Baby Boomers (post–WWII generation) and Generation-X (their kids) have in common the need to experience life in all its glory. Whether that is born out of a sense of adventure, from the need for tactile feedback, or in the sense of face-to-face social connections, at the core of much of our buying behavior historically has been the need to touch and feel a product before a purchase. There’s a subtle shift in this behavior with Gen-Y and Gen-Z/digital natives (sometimes collectively called Generation-M or the multitasking generation) that is critical to understand if any organization is going to engage this community successfully moving forward, and it emphasizes why the physical store is under increased threat.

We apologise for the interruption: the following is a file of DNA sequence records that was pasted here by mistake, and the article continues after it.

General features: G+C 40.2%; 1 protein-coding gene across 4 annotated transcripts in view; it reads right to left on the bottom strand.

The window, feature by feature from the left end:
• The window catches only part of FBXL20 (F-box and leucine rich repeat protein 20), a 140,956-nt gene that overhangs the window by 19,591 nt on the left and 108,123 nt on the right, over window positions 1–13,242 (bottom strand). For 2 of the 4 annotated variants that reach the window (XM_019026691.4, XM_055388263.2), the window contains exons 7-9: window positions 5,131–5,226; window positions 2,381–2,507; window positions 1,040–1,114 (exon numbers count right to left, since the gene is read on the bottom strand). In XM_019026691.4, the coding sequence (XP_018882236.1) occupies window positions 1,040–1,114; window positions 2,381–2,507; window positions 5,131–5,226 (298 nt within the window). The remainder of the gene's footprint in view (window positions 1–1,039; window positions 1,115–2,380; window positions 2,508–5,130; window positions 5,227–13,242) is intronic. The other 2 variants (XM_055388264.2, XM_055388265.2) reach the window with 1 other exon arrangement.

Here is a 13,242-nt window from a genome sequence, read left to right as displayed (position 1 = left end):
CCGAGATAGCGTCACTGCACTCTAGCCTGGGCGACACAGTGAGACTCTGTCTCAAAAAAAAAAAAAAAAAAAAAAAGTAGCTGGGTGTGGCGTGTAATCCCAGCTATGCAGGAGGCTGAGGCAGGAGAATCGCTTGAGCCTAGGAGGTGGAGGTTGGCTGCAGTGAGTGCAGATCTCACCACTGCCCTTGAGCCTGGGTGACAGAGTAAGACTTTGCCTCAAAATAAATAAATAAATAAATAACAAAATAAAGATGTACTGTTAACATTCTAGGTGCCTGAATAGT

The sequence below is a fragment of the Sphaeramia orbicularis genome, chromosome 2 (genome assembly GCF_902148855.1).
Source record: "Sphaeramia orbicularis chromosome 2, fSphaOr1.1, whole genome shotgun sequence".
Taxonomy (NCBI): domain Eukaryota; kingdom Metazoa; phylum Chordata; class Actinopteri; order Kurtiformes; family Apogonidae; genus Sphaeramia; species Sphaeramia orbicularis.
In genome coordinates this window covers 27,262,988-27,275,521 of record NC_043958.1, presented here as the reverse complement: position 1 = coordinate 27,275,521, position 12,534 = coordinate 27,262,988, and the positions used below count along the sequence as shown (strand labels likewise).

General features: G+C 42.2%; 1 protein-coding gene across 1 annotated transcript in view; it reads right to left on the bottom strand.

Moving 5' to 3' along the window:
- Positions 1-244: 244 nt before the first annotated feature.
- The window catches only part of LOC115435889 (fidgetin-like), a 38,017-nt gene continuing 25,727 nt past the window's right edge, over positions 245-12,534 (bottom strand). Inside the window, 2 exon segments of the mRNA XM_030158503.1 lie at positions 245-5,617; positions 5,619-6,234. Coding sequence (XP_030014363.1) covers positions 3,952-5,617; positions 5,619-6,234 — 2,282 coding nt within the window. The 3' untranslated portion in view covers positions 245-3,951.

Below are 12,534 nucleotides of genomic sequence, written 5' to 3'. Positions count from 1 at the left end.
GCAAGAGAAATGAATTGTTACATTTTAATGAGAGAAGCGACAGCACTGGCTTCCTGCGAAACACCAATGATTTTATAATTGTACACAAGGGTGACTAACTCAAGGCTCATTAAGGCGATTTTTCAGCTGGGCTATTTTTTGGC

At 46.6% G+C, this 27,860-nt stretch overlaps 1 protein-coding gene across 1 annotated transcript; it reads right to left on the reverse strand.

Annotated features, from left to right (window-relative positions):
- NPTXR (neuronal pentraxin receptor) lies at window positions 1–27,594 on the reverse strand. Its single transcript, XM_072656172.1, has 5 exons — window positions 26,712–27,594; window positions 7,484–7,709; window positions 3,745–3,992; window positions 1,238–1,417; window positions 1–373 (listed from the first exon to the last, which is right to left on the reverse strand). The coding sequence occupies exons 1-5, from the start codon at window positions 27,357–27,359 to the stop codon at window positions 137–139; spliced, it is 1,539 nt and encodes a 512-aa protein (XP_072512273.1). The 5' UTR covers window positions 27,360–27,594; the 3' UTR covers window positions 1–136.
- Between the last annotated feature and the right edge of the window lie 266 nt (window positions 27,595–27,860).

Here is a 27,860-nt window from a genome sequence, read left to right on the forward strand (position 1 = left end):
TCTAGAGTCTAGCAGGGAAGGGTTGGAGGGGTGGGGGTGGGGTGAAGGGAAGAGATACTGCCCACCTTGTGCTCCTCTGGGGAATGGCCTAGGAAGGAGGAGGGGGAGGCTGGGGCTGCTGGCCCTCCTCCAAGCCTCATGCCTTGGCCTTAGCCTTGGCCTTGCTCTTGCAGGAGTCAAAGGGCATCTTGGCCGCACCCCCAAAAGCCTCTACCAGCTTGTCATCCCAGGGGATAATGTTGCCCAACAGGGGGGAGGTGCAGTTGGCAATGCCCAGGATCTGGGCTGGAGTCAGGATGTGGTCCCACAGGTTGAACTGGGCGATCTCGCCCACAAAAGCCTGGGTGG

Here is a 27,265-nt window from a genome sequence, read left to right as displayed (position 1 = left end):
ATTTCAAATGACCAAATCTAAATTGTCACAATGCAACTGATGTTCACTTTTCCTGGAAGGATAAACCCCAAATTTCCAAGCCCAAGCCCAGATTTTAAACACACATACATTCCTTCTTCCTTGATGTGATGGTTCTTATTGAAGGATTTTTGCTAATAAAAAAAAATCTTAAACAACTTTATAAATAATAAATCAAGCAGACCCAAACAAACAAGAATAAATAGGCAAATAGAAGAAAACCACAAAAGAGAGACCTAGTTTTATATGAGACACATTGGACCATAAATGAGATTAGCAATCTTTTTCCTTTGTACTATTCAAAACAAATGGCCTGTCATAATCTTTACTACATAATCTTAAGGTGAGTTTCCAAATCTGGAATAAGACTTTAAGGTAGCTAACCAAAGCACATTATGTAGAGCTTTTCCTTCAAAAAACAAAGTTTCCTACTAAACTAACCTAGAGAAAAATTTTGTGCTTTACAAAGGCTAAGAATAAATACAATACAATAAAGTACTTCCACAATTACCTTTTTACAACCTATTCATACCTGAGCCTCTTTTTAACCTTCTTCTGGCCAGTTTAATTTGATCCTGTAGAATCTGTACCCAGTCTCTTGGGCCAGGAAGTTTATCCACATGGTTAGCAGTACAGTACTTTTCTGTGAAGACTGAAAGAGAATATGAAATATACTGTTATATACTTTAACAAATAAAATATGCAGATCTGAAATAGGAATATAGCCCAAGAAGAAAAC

In the banking space, I am often confronted with passionate arguments for why face-to-face interactions, why the availability of advice and the psychological comfort of brick-and-mortar spaces, still matter. The problem is that those describing these values are inevitably Baby Boomers or Gen-X consumers, describing their comfort levels and buying behaviors. There are a number of key trends we can observe today that signify an abandonment of this traditional buying behavior for the next generation of customers.
THE “SEE-AND-HEAR” GENERATION
The past 10 to 15 years has already seen a significant shift in buying behavior as a result of changing distribution models. When the web started to mature and the dot-com phenomenon emerged, ...